Today I wish you all a happy Makar Sankranti. A harvesting festival, Makar Sankranti is also the oldest solstice festival, when Sun enters the zodiac sign Capricorn or Makar. So the name of this festival actually means the movement of Sun to Capricorn. During this time sun starts to move towards Northern hemisphere, making the days longer and warmer, marking end of winter and beginning of spring. From mid-December all the holy or auspicious activities are prohibited among Hindus. Makar Sankranti also marks the beginning of auspicious activities. This particular festival is celebrated on a fixed date, 14th of January, and celebrated all around India majorly as a harvesting festival. Different parts of India celebrate this auspicious day under different names, Uttarayan, Lohri, Pongal, Poush Parbon etc.
In Bengal, Makar Sankranti also known as Poush Sankranti and is celebrated as Poush Parbon. Today is the last day of Bengali month Poush, people worship the goddess of wealth Lakshmi and mother Earth on this day. People in villages decorate their house with alpana, a special ritualistic design. A huge number of Hindu pilgrims gather at Gangasagar, where river Ganga meets Bay of Bengal. People believe if they have a dip in the river Ganga on this day, all their sins will be washed away.
People from Bengal are known for their fondness for sweetmeats and would need just an occasion to make some. This Poush Parbon is no exception. Rather, this is also widely known as Pithe Parbon as several kind of traditional Pithe are made during this time. The main ingredient of Pithe is usually rice flour which of course coincides with new harvest. Pithe can be sweet or savory, steamed or fried. What makes the Bengali Pithe so unique is the use of date palm jaggery. Date palm jaggery is a special type of jaggery only available during winter. Almost every household of Bengal celebrate this auspicious occasion by preparing various kind of Pithe or pitha dishes with rice flour, lentils, milk, date palm jaggery, coconut etc.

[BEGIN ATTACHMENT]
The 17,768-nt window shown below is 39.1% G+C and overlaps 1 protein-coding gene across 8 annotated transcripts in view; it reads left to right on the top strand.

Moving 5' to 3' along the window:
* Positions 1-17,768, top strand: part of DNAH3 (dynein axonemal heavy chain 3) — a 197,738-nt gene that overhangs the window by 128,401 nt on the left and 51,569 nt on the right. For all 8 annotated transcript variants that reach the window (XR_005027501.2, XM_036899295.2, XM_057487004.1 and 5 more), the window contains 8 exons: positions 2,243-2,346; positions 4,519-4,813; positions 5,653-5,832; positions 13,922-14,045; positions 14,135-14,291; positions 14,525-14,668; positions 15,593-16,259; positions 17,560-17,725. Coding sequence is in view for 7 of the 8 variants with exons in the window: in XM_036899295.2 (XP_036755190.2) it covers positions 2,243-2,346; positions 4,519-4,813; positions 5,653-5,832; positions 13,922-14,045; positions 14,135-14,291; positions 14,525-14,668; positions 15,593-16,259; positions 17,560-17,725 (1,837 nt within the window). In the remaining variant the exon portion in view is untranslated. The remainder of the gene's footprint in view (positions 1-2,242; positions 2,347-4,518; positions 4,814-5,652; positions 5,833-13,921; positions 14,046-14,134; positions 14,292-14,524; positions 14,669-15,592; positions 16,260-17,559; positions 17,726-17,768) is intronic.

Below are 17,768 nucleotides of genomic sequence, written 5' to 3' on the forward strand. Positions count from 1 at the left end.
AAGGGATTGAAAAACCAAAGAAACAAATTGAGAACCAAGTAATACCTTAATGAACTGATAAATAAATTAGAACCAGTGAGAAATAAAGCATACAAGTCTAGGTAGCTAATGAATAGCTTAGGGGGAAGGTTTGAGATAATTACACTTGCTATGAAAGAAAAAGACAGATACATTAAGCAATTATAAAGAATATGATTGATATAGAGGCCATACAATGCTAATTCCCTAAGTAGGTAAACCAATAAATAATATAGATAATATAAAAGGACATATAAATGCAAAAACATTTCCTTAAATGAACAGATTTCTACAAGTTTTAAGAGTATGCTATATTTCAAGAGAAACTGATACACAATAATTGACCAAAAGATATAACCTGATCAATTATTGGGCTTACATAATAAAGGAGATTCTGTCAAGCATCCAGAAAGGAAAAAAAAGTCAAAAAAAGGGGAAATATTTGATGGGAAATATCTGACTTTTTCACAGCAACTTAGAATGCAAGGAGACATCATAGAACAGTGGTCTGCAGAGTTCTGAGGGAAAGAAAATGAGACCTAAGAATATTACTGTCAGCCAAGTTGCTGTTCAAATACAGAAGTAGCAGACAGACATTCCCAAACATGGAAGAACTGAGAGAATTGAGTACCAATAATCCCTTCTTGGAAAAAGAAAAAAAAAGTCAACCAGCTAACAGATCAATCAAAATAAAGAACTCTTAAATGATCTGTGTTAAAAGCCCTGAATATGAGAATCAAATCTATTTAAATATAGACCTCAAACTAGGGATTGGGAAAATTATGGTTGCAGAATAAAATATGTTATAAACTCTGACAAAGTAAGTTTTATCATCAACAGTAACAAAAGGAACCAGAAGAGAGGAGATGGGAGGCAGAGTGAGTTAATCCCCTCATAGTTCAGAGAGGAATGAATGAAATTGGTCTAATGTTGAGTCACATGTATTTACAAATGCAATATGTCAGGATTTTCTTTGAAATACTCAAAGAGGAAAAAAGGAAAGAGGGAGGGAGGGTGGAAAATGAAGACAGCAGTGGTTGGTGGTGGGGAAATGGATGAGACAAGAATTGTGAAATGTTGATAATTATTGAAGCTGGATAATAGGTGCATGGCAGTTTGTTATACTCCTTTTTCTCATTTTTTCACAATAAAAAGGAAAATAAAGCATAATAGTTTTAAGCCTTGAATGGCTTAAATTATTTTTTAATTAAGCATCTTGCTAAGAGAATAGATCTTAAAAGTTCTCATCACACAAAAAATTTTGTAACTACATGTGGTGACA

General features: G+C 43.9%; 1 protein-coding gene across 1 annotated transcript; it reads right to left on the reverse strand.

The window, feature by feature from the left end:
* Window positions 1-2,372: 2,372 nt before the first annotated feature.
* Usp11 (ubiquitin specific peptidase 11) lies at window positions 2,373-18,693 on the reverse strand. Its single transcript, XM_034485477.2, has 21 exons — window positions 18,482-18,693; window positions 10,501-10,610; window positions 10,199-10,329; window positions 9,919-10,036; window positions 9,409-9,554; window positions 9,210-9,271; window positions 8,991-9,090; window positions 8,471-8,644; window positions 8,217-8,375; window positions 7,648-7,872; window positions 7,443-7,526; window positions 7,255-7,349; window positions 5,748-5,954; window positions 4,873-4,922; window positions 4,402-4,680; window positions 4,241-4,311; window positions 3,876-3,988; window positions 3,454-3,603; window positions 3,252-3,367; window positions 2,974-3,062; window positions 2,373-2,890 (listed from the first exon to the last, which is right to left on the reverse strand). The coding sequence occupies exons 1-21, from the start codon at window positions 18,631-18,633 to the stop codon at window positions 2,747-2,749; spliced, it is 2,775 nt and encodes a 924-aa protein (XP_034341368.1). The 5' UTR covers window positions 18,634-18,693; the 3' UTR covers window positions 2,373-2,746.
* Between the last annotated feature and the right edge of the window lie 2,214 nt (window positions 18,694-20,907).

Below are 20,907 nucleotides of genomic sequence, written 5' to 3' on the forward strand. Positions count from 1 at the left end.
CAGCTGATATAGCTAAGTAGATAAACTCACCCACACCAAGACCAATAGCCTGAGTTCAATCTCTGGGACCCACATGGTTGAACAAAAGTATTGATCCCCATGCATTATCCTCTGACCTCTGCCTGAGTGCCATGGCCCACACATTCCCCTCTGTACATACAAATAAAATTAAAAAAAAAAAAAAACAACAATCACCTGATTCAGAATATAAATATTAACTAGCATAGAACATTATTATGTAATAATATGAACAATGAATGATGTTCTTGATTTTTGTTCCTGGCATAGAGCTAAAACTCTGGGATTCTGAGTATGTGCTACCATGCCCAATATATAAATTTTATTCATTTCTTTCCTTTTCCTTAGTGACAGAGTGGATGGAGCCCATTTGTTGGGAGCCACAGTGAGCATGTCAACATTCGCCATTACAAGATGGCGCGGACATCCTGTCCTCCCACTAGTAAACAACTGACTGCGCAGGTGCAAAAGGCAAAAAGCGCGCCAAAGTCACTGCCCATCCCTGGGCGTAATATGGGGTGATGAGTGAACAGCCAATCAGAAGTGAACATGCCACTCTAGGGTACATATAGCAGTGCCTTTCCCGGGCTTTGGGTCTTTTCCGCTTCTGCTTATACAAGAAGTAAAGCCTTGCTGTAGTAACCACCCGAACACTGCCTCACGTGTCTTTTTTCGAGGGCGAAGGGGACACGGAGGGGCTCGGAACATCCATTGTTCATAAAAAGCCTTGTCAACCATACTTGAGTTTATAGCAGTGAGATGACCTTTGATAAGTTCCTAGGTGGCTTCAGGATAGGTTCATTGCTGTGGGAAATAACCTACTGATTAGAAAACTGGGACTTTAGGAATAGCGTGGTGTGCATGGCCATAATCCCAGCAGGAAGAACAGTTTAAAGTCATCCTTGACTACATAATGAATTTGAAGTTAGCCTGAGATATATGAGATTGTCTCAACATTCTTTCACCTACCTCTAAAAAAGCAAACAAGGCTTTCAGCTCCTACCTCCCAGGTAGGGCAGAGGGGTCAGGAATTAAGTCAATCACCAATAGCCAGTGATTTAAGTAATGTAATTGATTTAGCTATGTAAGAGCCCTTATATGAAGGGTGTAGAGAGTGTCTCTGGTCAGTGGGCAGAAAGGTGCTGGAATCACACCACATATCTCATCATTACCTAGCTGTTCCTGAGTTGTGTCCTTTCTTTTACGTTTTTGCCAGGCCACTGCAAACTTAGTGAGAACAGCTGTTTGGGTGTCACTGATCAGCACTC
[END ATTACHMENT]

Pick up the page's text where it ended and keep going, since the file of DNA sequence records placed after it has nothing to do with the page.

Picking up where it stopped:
This year I have made a deep fried pithe called Rangalur Bhaja Puli. The Puli is a stuffed dumpling with a unique shape with tapered ends. Rangalur Bhaja Puli or Sweet potato dumplings are stuffed with coconut jaggery filling, then deep fried and dipped in liquid jaggery. It sounds tricky but tastes heavenly.
Things needed to make Rangalur bhaja puli:For the outer covering:
- Sweet potato (boiled and mashed): 2 cups
- Milk powder: 1 cup
- Flour: 1/4 cup
- Freshly grated coconut: 1 cup
- Date palm jaggery or sugar: 1/4 cup
- Mawa (solidified milk): 1/4 cup
- Date palm jaggery: 2 cup
- Water: 1 cup
(sugar can be used to make the syrup, in that case use equal quantity of sugar and water)
Steps of making Rangalur bhaja puli:
1. Peel and wash the sweet potato. Boil the potato till fork tender. Drain the sweet potatoes and let them cool down.
2. In a heavy bottom pan, take the ingredients under the filling, mix them well and cook over low heat till the mixture release the sides of the pan. Keep aside and let the filling cool down.
3. In a bowl or plate take the boiled sweet potato, milk powder, flour and mix well till no lumps is felt.
4. Grease hand with ghee and make round shaped dough balls with the sweet potato mixture.
5. Make a dip at the center of the dough ball and put a spoonful of filling, gently close the dough and shape it into a puli, an elongated tapered end shape.
6. Heat oil in a deep pan, when hot fry the sweet potato dumplings, 3-4 at a time till brown in color.
7. While the dumplings are getting fried, in a sauce pan take jaggery and water to make the syrup. Sugar can be also used to make the syrup.
8. Dip the fried dumplings into the hot syrup. Dip them for 1-2 hrs, take out and store in an air tight container. While serving drizzle jaggery syrup over the dumplings.